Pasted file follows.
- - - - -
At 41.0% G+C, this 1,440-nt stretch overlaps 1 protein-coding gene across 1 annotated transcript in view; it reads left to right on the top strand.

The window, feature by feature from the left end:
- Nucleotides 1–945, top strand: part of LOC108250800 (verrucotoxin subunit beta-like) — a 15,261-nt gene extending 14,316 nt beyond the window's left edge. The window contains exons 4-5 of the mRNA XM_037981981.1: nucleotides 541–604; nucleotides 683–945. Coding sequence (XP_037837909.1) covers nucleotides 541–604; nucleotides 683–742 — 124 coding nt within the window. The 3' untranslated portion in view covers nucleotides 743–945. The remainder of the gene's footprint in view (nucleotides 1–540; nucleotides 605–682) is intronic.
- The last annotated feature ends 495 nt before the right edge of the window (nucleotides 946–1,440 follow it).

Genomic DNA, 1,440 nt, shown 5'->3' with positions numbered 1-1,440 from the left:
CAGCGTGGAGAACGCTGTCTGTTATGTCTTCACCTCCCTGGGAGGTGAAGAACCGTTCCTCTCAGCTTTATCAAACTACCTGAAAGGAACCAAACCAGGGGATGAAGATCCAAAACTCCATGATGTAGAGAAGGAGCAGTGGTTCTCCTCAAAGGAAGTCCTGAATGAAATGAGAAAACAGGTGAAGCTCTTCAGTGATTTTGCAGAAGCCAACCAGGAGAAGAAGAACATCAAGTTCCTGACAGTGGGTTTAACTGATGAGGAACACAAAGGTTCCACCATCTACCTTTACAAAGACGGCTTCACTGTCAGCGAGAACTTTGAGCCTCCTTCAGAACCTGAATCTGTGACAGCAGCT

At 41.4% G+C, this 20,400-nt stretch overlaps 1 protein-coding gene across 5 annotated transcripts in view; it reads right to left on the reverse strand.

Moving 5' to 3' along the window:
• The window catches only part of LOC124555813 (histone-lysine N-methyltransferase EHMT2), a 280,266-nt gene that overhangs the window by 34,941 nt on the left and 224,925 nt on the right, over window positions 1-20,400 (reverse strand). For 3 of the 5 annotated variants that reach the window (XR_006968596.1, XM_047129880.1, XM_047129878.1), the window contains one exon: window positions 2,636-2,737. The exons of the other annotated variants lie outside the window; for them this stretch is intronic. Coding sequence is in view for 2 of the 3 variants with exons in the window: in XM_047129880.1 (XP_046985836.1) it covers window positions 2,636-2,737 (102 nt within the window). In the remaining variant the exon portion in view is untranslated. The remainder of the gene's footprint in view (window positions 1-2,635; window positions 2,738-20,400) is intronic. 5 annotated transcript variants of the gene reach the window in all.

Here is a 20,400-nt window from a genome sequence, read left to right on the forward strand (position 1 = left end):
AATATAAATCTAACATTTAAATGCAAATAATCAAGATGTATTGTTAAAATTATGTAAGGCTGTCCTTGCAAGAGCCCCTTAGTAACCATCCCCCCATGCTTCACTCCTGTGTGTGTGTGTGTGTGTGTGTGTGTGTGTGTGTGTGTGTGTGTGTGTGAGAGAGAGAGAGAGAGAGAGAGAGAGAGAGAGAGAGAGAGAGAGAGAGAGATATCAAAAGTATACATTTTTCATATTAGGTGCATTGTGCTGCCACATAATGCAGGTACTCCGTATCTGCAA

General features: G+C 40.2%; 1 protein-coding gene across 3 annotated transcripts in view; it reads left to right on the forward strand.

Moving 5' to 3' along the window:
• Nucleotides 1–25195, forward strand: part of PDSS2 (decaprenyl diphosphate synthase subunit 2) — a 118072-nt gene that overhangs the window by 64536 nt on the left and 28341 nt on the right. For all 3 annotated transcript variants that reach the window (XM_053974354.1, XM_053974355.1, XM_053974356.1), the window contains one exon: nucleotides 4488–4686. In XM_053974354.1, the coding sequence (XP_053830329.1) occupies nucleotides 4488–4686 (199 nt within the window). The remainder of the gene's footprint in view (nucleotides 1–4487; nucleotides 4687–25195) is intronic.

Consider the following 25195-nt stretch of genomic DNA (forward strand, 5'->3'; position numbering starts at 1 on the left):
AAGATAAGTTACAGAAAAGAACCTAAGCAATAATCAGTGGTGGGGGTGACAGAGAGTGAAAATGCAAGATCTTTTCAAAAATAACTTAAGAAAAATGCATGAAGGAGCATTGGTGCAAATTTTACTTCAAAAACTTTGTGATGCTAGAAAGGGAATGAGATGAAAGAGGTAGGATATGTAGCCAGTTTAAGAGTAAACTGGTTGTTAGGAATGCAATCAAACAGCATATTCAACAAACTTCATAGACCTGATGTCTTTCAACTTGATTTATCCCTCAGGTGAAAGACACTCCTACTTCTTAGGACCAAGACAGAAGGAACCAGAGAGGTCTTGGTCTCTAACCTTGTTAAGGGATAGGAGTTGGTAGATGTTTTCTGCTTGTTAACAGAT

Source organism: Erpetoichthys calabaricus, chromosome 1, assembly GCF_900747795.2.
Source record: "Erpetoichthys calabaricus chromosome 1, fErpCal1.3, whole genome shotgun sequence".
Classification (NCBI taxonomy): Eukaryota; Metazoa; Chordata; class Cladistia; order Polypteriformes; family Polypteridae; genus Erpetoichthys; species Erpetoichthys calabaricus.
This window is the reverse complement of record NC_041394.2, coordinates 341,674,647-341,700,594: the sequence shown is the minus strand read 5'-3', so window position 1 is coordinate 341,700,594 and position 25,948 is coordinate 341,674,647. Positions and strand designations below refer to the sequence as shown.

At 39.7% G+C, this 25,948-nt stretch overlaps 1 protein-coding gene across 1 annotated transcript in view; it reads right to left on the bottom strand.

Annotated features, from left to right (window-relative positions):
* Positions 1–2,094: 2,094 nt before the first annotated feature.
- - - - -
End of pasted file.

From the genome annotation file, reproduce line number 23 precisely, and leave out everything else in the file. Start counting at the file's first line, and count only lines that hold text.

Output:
* Positions 1–2,094: 2,094 nt before the first annotated feature.